In 1831, Mr. Cadbury extended his operation by establishing a factory, producing drinking chocolate and cocoa on a large scale. Some of Cadbury's earliest brands were Churchman's chocolate, Spanish chocolate, Fine Brown chocolate, Iceland Moss, Pearl and Homeopathic cocoas.
A family business
When Mr. Cadbury's brother Benjamin joined the business, they adopted the name Cadbury Brothers of Birmingham. At the same time, John's nephew, Richard Cadbury Barrow, took over the retail side of the business, which became Barrow Stores.
The mid-1850s saw a reduction in taxes on cocoa beans. As a result, cocoa and chocolate products fell within the budgets of a wider section of the population, and Cadbury's business continued to grow.
John Cadbury's sons, Richard and George, took over the company when their father retired in 1861. Using a cocoa bean processing technique they learned on a visit to Holland, the brothers began marketing a new cocoa essence with the tagline "Absolutely pure—therefore best." With the passage of the Adulteration of Foods Acts in England in 1872 and 1875, Cadbury received a measure of publicity for its new, purer cocoa, which soon became highly sought after.
In the late 1890s, Cadbury introduced "fancy chocolates," an assortment of fine chocolates sold in decorated boxes with small pictures children could cut out and glue into scrapbooks.
Several of Cadbury's best-selling—and most enduring—products were introduced in the early 1900s. Dairy Milk, launched in 1905, became Cadbury's best-selling line by 1913. Ads for Cadbury's Dairy Milk in 1928 carried an image of milk pouring from a pitcher into a chocolate bar; the tagline read, "A glass and a half of full cream milk in every half-pound produced." Bournville, introduced in 1908 and named after the town where Cadbury chocolates were then produced, was advertised as having a "strong, dark taste."
Cadbury's Milk Tray, introduced in 1915, got its name from the way the original chocolate assortments were delivered to shops—in trays of fine chocolates that were sold loose to customers. By the mid-1930s, the Milk Tray assortment outsold all competitors and continued to hold its place as a brand leader into the 21st century.
Milk Tray's enduring ad icon, created by Leo Burnett Co., has been "The Man in Black." The James Bond-like character performs daredevil feats in order to deliver a box of Milk Tray to a mystery woman.
A merger with J.S. Fry & Sons of Bristol in 1919 added several successful brands to Cadbury's marketing arsenal. Many of the Fry brands, such as Fry's Chocolate Cream (launched in 1853) and Fry's Turkish Delight, were still popular in the U.K. at the beginning of the 21st century.
During World War II, chocolate products were seen as essential foods for both civilians and the armed forces, and governments began to oversee production of chocolates and cocoas. However, since sugar and other raw materials were in short supply, rationing of chocolate continued until 1949.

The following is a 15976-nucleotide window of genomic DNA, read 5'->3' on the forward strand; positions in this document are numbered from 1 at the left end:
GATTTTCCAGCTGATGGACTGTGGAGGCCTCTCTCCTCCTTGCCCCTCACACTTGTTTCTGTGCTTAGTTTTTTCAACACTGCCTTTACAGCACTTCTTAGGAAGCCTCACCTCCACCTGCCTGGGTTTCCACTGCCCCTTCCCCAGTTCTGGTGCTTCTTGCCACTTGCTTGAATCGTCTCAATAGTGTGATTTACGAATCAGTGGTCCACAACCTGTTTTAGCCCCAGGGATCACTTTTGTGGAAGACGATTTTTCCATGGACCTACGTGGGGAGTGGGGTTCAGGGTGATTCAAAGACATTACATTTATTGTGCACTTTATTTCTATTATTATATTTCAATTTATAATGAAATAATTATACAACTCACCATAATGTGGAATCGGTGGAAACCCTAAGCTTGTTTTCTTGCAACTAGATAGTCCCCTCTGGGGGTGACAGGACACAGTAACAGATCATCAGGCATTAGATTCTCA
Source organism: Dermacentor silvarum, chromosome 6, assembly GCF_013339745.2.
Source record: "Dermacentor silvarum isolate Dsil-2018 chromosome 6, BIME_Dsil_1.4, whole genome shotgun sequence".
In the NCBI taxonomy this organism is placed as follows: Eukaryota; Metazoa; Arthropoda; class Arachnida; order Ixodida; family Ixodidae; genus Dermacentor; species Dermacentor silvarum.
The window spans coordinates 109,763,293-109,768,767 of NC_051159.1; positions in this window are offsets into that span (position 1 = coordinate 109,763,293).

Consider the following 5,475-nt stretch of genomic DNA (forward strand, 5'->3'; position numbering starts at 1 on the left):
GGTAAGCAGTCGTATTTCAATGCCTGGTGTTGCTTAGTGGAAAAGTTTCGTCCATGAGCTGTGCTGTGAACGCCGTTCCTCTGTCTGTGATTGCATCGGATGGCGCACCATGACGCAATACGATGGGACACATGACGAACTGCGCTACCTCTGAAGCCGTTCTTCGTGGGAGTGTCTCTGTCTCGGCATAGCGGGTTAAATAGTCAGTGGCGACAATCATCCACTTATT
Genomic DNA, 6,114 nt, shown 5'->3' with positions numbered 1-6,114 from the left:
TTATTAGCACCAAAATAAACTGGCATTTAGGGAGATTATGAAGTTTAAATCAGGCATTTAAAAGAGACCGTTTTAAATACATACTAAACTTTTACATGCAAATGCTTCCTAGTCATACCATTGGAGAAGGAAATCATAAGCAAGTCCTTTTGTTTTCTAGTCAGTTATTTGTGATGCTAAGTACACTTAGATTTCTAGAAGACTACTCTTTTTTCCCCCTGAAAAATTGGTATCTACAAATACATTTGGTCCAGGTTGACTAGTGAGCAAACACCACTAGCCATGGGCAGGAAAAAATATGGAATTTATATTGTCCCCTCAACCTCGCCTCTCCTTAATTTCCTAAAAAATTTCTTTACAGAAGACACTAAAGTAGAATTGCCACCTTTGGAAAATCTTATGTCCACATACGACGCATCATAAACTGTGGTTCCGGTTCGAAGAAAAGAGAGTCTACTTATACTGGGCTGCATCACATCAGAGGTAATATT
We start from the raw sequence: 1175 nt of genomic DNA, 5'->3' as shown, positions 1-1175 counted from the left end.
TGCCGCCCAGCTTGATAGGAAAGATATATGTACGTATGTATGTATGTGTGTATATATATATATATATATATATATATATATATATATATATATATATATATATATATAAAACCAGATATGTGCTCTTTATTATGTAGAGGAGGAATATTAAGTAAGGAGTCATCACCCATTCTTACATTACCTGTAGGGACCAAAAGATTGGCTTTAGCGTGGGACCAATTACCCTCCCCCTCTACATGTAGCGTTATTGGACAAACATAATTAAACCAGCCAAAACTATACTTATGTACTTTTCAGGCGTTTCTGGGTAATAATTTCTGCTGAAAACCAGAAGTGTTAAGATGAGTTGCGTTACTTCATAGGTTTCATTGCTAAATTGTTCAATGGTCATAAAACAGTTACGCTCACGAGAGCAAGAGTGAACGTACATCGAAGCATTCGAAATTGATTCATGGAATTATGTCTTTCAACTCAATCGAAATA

Flake, a crumbly milk chocolate that had been introduced in 1911, introduced "The Flake Girl" as its spokescharacter in the late 1950s. She appeared in TV spots set in exotic locations around the world to promote the brand as a way to let consumers escape from it all. (In September 2000, Cadbury introduced Snowflake, a white chocolate flake covered in milk chocolate. The launch was backed by a $4.2 million campaign handled by TBWA GGT Simons Palmer, London.)
In 1962, Cadbury's overall corporate structure was reorganized, and the company went public. Seven years later, Cadbury merged with Schweppes, a soft-drink marketer. The combined operation became a major force in the confectionery and beverages market internationally.
In 1976, Cadbury launched Double Decker, using England's famous double-decker buses as an integral part of the candy bar's advertising. The launch featured British comedian Willy Rushton and the tagline, "Crunchy in a chewy sort of way." Other new products included the Wispa chocolate bar, launched in 1983 with a $10.5 million marketing campaign and commercials featuring personalities in pairs—Dennis Waterman and Rula Lenska; Mel Smith and Griff Rhys-Jones; Victoria Wood and Julie Walters; and Paul Nicholas and Jan Francis. Another new product, the Boost chocolate bar, was introduced in 1985 with the tagline, "Cadbury Boost—it's slightly rippled with a flat underside." Cadbury's Miniature Heroes, introduced in September 1999 via TBWA GGT Simons Palmer, used the tagline, "The people magnet."
Cadbury also has been among British independent TV's biggest sponsors. In 1996, it began sponsoring Granada Television's popular serial "Coronation Street" in a three-year contract for $16 million a year.
The company tried on occasion to market in the U.S. on a modest level. In 1984, Cadbury backed its Roast Almond Cadbury with $16 million push via Young & Rubicam. The tagline was, "If you took away our Cadbury's smooth, creamy, dairy milk taste, you'd think we were nuts." In 1988, Cadbury licensed its brands in the U.S. to Hershey Foods Co.
By 2001, Cadbury's No.1 product was its famous Creme Eggs, first introduced in 1967. Late in 2002, Cadbury moved its $50 million chocolates account to Publicis. TBWA Worldwide, London, and TBWA/Chiat/Day, New York, had handled the account, but resigned it to take on assignments from Mars Inc.
Cadbury in December of 2002 agreed to buy Pfizer Inc.'s confectionary division, Adams, for $4.2 billion. The deal included brands Trident and Dentyne, making the new Cadbury Adams division No. 2 in chewing gum behind Wm. Wrigley Jr. Co. Additional brands Halls, Clorets and Certs helped Cadbury grow its portfolio in the growing functional confectionary sector.